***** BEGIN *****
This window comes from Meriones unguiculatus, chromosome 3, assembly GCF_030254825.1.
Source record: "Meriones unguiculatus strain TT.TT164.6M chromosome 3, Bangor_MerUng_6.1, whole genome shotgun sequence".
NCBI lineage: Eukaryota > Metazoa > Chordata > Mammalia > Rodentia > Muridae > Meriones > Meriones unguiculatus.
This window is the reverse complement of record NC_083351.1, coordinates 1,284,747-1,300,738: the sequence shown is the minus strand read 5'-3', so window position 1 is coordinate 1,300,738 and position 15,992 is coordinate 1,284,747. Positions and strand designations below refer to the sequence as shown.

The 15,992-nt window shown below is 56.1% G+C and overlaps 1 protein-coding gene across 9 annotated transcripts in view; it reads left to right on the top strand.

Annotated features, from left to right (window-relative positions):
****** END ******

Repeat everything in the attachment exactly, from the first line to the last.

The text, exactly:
This window comes from Meriones unguiculatus, chromosome 3, assembly GCF_030254825.1.
Source record: "Meriones unguiculatus strain TT.TT164.6M chromosome 3, Bangor_MerUng_6.1, whole genome shotgun sequence".
NCBI lineage: Eukaryota > Metazoa > Chordata > Mammalia > Rodentia > Muridae > Meriones > Meriones unguiculatus.
This window is the reverse complement of record NC_083351.1, coordinates 1,284,747-1,300,738: the sequence shown is the minus strand read 5'-3', so window position 1 is coordinate 1,300,738 and position 15,992 is coordinate 1,284,747. Positions and strand designations below refer to the sequence as shown.

The 15,992-nt window shown below is 56.1% G+C and overlaps 1 protein-coding gene across 9 annotated transcripts in view; it reads left to right on the top strand.

Annotated features, from left to right (window-relative positions):